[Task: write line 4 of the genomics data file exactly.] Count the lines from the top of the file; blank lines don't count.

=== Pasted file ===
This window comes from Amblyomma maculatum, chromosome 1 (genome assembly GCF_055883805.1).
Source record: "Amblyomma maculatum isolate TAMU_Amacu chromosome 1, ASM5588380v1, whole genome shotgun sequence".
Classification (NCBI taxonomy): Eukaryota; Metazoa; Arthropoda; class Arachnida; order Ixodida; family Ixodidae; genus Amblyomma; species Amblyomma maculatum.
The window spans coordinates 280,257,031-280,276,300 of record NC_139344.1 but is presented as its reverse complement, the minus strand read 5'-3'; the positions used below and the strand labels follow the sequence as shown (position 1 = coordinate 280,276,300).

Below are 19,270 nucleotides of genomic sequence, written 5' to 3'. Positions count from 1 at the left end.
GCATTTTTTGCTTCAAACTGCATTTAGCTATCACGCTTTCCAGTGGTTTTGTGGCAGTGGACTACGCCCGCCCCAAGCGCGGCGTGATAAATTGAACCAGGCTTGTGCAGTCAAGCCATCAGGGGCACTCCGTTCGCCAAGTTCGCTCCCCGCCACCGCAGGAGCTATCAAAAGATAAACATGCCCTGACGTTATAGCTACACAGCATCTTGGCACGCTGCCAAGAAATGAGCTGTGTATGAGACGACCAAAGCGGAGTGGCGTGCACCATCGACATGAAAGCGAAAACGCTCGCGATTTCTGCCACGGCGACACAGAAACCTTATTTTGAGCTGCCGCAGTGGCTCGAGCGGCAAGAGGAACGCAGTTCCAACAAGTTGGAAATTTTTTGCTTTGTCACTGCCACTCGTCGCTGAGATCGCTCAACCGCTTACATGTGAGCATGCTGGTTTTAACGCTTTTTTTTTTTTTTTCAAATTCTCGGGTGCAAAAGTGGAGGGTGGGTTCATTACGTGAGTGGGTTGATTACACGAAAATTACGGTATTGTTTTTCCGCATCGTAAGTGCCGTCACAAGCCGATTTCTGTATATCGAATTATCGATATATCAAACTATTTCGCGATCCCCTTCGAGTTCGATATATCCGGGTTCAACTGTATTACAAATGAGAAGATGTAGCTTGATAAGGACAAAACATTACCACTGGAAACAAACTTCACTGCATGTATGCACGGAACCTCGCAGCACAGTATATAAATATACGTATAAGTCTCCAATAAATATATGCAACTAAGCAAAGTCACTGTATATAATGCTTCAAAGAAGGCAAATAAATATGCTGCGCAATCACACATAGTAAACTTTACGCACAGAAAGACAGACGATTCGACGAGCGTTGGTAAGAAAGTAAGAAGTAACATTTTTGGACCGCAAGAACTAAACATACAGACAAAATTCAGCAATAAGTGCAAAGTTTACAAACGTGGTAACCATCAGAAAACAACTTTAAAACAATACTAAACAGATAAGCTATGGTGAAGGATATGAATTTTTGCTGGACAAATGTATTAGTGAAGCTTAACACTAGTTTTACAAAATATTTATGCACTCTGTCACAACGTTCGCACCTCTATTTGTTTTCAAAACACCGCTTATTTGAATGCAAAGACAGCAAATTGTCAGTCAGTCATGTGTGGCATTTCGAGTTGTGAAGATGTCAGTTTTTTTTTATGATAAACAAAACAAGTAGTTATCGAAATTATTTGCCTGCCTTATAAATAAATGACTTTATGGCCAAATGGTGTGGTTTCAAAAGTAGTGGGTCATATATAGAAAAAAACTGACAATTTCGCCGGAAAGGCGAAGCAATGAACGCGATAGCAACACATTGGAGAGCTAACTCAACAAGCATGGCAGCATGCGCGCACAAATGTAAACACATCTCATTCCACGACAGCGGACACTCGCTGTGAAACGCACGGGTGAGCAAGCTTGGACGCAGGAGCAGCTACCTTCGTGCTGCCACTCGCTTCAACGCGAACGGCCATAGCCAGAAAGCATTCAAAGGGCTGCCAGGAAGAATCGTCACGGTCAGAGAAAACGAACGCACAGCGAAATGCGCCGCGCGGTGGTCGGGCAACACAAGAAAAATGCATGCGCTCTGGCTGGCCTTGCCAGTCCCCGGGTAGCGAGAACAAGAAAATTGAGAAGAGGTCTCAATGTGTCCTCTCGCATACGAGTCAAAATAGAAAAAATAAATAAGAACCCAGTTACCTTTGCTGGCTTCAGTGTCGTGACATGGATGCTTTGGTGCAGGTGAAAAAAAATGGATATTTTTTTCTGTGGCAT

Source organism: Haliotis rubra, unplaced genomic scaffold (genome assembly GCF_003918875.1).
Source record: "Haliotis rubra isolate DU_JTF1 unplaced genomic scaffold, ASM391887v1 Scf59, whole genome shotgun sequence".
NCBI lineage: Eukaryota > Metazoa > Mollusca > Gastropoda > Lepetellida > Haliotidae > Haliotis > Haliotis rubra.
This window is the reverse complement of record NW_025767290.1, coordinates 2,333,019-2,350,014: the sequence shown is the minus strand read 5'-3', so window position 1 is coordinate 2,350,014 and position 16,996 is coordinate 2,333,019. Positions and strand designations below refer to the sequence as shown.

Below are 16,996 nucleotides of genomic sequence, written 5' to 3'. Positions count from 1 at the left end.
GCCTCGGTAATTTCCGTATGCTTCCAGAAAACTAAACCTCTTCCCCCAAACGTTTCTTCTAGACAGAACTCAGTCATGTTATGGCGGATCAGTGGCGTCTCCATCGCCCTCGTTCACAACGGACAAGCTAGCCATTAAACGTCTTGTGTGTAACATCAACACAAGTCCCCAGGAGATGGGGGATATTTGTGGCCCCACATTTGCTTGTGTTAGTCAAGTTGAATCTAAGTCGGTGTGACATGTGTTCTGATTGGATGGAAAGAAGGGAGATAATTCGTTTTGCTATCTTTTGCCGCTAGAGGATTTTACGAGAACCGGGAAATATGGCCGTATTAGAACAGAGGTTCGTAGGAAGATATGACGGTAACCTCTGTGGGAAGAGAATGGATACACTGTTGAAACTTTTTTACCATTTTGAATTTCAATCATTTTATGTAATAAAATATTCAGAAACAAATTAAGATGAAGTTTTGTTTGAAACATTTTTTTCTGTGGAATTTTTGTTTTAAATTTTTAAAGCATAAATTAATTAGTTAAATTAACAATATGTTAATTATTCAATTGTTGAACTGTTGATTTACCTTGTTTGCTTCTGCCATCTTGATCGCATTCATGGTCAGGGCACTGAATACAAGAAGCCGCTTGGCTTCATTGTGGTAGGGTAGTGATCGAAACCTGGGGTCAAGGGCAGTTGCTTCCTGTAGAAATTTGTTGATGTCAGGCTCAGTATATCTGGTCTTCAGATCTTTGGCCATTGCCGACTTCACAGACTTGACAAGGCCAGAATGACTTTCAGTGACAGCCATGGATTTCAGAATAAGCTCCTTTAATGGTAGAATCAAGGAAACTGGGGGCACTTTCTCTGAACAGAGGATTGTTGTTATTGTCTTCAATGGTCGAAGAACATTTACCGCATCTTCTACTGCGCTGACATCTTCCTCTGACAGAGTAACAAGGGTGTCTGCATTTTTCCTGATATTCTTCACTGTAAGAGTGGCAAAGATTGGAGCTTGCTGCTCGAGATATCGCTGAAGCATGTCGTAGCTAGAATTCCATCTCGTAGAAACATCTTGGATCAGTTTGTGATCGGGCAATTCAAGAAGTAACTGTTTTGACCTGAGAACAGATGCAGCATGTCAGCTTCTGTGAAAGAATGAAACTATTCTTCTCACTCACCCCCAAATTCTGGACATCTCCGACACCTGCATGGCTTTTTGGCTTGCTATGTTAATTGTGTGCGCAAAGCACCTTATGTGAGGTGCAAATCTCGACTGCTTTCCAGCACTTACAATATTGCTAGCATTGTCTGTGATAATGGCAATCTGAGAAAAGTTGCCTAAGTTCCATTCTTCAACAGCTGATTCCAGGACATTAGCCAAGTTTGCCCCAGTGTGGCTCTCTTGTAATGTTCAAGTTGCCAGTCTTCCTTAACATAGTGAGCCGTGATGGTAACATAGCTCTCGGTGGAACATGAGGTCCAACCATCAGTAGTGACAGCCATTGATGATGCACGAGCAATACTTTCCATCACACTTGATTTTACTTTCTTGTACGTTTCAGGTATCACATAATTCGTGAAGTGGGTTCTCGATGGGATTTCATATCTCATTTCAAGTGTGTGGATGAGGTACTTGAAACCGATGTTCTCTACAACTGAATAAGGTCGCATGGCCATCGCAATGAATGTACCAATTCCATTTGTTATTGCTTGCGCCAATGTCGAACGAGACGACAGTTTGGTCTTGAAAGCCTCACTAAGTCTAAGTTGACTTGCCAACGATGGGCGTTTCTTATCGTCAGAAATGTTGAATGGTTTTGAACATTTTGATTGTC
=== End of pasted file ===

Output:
The window spans coordinates 280,257,031-280,276,300 of record NC_139344.1 but is presented as its reverse complement, the minus strand read 5'-3'; the positions used below and the strand labels follow the sequence as shown (position 1 = coordinate 280,276,300).